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Efficacy of STEPS Telehealth project

Description
The expansion of telehealth approaches over the past decade has resulted in greater accessibility to health services and improved health outcomes, especially for people living in rural and remote locations. Furthermore, numerous studies have highlighted the economic benefits of telehealth approaches for the broader health system.

The Skills To Enable People and CommunitieS (STEPS) Program is an information, support and skills based group-program for adults with ABI and their family members

While the STEPS Program has been successful in offering face-to-face groups in many smaller towns such as Biloela, Innisfail, Roma and Mt Isa; the vast distance between people in rural and remote communities has limited their ability to engage in the program.

Telehealth approaches (e.g., videoconferencing) may provide an effective strategy to enhance participation and outcomes for adults with ABI and their families in rural and remote communities throughout Queensland. Additionally, telehealth approaches offer unique opportunities to enhance networking, training and support opportunities for the geographically dispersed peer-professional workforce of the STEPS Program.

Rationale
The application of telehealth approaches for rehabilitation after ABI extends to various areas of intervention including: post-discharge follow-up support; retraining; speech and language interventions; and family/caregiver support. However, to date, little is known about the efficacy of telehealth for the delivery of group-based interventions in the community after ABI.

Participants
Individuals with ABI and their family members involved in STEPS Skills Program

Key Features and Anticipated Outcomes
The project aimed to examine the efficacy of home-based telehealth technology in the delivery of the 6-week STEPS Skills Program to adults with ABI and their families in rural and remote communities throughout Queensland.

The findings of the study will directly impact upon service provision for adults with ABI and their families who live in rural and remote locations of Queensland. An enhanced understanding of the application and effectiveness of telehealth approaches for the delivery of the STEPS Program will enable greater access, participation and outcomes for people with ABI and their family members in rural and remote locations throughout Queensland.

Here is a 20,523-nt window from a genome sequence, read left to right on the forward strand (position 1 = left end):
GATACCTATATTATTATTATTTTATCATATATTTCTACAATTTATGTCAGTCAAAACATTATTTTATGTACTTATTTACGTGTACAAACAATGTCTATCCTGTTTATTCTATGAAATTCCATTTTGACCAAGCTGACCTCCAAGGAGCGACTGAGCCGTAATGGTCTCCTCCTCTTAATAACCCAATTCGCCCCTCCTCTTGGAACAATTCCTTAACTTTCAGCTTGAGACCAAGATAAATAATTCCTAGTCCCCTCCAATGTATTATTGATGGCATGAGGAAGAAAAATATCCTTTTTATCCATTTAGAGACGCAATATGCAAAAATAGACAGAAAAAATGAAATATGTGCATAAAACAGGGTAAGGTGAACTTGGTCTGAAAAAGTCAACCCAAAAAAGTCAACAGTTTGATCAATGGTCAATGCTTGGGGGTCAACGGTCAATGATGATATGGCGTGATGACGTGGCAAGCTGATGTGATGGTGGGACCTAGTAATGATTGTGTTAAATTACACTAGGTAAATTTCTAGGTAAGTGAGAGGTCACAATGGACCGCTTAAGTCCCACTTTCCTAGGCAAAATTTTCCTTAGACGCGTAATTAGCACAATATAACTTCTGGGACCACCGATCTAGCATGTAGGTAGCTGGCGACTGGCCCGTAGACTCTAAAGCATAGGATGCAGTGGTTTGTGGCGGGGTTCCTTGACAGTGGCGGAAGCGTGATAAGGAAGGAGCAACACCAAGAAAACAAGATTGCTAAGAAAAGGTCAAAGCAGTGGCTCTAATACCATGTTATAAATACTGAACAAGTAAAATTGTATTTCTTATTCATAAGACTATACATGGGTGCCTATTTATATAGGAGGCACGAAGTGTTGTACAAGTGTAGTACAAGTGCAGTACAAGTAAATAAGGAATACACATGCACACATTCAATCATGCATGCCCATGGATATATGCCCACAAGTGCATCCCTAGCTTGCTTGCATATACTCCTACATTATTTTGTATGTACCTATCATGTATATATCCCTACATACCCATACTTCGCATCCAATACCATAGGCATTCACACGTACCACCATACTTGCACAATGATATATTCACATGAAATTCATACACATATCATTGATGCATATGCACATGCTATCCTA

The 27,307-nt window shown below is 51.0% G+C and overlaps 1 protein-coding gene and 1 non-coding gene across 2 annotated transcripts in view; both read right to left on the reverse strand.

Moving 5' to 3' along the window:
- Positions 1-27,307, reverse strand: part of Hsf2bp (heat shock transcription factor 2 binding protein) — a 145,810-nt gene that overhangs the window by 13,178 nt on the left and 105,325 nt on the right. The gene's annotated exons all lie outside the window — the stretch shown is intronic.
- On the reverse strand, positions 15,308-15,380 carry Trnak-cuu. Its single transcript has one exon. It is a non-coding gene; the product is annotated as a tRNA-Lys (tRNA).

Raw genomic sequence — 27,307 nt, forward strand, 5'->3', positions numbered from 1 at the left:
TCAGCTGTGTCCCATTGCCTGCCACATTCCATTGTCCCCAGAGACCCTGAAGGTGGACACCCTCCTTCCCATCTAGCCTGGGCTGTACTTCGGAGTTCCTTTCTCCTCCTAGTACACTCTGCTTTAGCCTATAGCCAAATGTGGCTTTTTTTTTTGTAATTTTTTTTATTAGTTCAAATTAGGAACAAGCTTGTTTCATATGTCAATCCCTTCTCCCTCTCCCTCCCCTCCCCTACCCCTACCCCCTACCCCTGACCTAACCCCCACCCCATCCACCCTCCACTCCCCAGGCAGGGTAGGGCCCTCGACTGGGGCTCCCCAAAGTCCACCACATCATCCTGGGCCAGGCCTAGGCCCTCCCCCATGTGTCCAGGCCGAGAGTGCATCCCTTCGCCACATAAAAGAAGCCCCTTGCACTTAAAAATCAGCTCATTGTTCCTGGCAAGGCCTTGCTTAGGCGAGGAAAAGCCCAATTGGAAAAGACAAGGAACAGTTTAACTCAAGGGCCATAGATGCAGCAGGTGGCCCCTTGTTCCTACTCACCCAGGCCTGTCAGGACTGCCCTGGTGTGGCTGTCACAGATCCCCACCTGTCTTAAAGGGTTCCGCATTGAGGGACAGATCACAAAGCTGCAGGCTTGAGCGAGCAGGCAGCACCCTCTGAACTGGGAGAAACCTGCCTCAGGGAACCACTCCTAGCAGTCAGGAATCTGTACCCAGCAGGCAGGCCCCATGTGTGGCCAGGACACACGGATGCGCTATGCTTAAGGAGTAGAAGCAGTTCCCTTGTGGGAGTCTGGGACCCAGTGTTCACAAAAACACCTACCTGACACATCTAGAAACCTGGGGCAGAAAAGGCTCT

Funding
This project was funded under a Community Rehabilitation Workforce Project Research and Development Grant.

Research / Evaluation Strategies
The effectiveness of delivering the 6-week STEPS Skills Program via videoconference to people with ABI and their families in rural and remote locations of Queensland was evaluated against a control group of participants who complete the STEPS Skills Program via the usual face-to-face delivery method.  A series of standardised questionnaires was completed at two time points: (1) during the month prior to the group commencing; and (2) during the month immediately following their completion of the program. Interviews were be conducted following completion of the program

Outputs and Outcomes
The current study has highlighted the potential benefits and emerging efficacy of home-based telehealth technology in the delivery of the 6-week STEPS Skills Program for adults with ABI and their families.

While the current findings indicated that face-to-face/in-person delivery of the STEPS Program was typically more successful than telehealth delivery, the results provide evidence to justify further development of telehealth platforms as a means to enhance equity of service access and outcomes for individuals with ABI and their families in community settings.  Importantly, videoconferencing technology was found to provide the optimal platform for telehealth delivery of group-based programs. However, advances are needed with respect to connectivity to enhance quality (i.e., audio and visual) and reliability; and thereby enable participant engagement within the group environment.

Publications
There are no publications to date for this research.



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Last updated: 7 September 2017